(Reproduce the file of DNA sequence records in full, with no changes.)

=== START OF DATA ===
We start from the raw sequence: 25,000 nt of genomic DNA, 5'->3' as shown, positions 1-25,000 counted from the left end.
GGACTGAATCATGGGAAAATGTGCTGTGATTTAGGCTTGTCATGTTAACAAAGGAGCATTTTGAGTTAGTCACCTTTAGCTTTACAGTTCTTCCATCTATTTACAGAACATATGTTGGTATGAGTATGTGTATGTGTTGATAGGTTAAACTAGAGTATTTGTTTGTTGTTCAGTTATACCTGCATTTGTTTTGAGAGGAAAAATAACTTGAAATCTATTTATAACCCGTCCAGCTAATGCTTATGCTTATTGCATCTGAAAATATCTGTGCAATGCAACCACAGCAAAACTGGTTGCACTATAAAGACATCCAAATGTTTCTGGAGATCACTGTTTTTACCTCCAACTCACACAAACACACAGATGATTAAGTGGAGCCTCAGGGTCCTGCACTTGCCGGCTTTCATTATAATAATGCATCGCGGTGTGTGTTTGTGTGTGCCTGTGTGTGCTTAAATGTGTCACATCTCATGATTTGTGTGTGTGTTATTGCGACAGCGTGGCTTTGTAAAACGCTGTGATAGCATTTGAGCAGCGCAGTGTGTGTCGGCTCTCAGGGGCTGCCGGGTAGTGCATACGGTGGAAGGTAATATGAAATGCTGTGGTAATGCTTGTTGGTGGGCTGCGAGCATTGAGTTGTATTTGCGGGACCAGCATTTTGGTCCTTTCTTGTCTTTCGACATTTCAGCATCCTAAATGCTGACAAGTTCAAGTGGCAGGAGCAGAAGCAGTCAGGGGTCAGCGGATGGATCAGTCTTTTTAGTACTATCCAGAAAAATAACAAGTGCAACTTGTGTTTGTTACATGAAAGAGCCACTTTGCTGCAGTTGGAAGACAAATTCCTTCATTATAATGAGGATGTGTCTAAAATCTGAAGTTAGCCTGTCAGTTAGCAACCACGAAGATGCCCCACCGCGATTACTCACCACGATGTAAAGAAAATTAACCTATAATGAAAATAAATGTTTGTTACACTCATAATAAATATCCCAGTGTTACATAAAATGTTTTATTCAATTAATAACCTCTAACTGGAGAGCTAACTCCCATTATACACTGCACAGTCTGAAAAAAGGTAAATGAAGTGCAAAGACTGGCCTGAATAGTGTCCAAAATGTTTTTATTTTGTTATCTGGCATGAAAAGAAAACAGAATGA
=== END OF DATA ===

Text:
We start from the raw sequence: 25,000 nt of genomic DNA, 5'->3' as shown, positions 1-25,000 counted from the left end.
GGACTGAATCATGGGAAAATGTGCTGTGATTTAGGCTTGTCATGTTAACAAAGGAGCATTTTGAGTTAGTCACCTTTAGCTTTACAGTTCTTCCATCTATTTACAGAACATATGTTGGTATGAGTATGTGTATGTGTTGATAGGTTAAACTAGAGTATTTGTTTGTTGTTCAGTTATACCTGCATTTGTTTTGAGAGGAAAAATAACTTGAAATCTATTTATAACCCGTCCAGCTAATGCTTATGCTTATTGCATCTGAAAATATCTGTGCAATGCAACCACAGCAAAACTGGTTGCACTATAAAGACATCCAAATGTTTCTGGAGATCACTGTTTTTACCTCCAACTCACACAAACACACAGATGATTAAGTGGAGCCTCAGGGTCCTGCACTTGCCGGCTTTCATTATAATAATGCATCGCGGTGTGTGTTTGTGTGTGCCTGTGTGTGCTTAAATGTGTCACATCTCATGATTTGTGTGTGTGTTATTGCGACAGCGTGGCTTTGTAAAACGCTGTGATAGCATTTGAGCAGCGCAGTGTGTGTCGGCTCTCAGGGGCTGCCGGGTAGTGCATACGGTGGAAGGTAATATGAAATGCTGTGGTAATGCTTGTTGGTGGGCTGCGAGCATTGAGTTGTATTTGCGGGACCAGCATTTTGGTCCTTTCTTGTCTTTCGACATTTCAGCATCCTAAATGCTGACAAGTTCAAGTGGCAGGAGCAGAAGCAGTCAGGGGTCAGCGGATGGATCAGTCTTTTTAGTACTATCCAGAAAAATAACAAGTGCAACTTGTGTTTGTTACATGAAAGAGCCACTTTGCTGCAGTTGGAAGACAAATTCCTTCATTATAATGAGGATGTGTCTAAAATCTGAAGTTAGCCTGTCAGTTAGCAACCACGAAGATGCCCCACCGCGATTACTCACCACGATGTAAAGAAAATTAACCTATAATGAAAATAAATGTTTGTTACACTCATAATAAATATCCCAGTGTTACATAAAATGTTTTATTCAATTAATAACCTCTAACTGGAGAGCTAACTCCCATTATACACTGCACAGTCTGAAAAAAGGTAAATGAAGTGCAAAGACTGGCCTGAATAGTGTCCAAAATGTTTTTATTTTGTTATCTGGCATGAAAAGAAAACAGAATGA